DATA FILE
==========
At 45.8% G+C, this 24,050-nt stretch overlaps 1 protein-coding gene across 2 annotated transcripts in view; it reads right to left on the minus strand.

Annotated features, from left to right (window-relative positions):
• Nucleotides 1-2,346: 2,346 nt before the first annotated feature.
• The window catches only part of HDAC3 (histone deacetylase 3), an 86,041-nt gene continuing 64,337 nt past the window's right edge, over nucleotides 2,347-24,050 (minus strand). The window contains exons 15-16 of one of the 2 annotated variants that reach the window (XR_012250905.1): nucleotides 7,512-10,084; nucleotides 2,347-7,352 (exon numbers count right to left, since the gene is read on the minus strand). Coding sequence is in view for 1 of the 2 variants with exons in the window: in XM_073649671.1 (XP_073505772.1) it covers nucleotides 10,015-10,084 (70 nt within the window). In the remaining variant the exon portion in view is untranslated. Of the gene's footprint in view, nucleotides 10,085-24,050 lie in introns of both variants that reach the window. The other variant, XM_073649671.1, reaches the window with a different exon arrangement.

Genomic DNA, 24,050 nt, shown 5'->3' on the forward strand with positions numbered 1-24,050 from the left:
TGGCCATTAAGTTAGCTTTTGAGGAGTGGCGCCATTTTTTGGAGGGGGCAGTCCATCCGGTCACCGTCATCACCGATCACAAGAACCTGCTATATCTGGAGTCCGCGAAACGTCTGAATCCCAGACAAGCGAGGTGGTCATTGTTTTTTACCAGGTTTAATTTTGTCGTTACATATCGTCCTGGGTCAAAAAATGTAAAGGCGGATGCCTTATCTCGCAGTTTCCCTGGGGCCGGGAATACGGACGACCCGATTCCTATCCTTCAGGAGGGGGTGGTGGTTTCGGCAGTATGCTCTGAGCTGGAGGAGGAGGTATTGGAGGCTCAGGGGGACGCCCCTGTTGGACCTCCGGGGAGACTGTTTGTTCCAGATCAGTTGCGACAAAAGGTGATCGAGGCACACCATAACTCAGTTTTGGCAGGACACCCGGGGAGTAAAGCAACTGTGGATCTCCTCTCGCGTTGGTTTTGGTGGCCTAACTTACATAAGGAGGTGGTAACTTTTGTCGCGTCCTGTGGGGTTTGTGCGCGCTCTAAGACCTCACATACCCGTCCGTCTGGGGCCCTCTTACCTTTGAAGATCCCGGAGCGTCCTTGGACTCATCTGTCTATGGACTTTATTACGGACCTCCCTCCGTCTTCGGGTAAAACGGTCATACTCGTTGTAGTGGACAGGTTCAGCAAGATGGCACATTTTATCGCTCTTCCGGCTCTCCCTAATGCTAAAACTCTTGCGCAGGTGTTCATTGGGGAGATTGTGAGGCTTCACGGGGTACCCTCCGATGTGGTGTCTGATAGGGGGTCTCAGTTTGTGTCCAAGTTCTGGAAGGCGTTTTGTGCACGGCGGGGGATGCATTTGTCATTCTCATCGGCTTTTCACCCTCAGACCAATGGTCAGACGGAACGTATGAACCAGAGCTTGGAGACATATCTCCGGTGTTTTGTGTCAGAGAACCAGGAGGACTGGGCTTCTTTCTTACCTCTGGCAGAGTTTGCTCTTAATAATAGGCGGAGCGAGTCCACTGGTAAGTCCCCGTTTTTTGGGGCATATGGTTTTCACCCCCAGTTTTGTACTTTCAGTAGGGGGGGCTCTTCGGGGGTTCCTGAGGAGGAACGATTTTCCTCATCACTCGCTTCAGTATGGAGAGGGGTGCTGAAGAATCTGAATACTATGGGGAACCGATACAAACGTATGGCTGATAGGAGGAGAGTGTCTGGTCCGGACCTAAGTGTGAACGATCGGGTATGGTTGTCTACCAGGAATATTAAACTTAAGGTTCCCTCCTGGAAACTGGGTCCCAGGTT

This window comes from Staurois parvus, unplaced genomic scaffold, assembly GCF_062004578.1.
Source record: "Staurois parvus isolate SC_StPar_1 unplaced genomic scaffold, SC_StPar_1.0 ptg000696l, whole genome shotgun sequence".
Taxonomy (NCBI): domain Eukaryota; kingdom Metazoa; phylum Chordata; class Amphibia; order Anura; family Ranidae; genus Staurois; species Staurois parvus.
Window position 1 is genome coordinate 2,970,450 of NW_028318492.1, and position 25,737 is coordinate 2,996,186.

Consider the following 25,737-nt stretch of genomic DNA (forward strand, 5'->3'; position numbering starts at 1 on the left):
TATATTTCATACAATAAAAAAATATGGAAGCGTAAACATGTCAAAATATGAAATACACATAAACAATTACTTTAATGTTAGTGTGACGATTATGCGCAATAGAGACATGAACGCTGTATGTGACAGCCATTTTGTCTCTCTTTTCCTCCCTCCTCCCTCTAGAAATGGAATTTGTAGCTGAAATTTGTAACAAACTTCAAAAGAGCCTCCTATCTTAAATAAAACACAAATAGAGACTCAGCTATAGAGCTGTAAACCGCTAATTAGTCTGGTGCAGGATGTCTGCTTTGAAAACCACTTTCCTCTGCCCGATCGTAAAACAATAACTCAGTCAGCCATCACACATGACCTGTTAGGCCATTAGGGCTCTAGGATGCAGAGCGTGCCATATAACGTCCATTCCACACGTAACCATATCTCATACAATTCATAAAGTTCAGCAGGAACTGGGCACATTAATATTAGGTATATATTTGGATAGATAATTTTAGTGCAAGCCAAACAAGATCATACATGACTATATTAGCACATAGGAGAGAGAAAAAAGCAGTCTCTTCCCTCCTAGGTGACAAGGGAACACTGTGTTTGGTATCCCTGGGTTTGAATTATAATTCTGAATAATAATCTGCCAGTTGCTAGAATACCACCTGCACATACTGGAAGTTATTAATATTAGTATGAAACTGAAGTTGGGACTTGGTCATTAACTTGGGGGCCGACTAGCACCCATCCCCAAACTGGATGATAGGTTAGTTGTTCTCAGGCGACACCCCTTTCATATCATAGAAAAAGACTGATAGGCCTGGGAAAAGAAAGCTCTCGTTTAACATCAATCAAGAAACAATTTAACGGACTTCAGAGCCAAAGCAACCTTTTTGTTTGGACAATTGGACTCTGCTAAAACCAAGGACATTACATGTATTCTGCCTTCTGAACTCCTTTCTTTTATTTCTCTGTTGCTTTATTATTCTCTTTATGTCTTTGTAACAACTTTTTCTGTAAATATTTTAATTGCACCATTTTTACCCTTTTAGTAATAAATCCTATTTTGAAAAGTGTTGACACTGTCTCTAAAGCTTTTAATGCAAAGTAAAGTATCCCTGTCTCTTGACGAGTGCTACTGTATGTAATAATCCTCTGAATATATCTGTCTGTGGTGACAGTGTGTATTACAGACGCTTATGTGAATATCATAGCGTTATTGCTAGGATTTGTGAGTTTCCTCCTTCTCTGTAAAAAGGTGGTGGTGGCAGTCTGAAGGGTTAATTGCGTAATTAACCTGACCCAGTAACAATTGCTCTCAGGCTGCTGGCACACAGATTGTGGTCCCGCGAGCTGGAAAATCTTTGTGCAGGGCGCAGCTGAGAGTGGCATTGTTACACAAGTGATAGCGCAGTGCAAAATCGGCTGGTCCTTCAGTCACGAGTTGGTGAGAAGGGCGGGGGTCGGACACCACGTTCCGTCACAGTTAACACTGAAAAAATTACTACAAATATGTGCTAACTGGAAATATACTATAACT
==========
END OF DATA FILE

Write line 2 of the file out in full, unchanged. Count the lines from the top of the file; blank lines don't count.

Annotated features, from left to right (window-relative positions):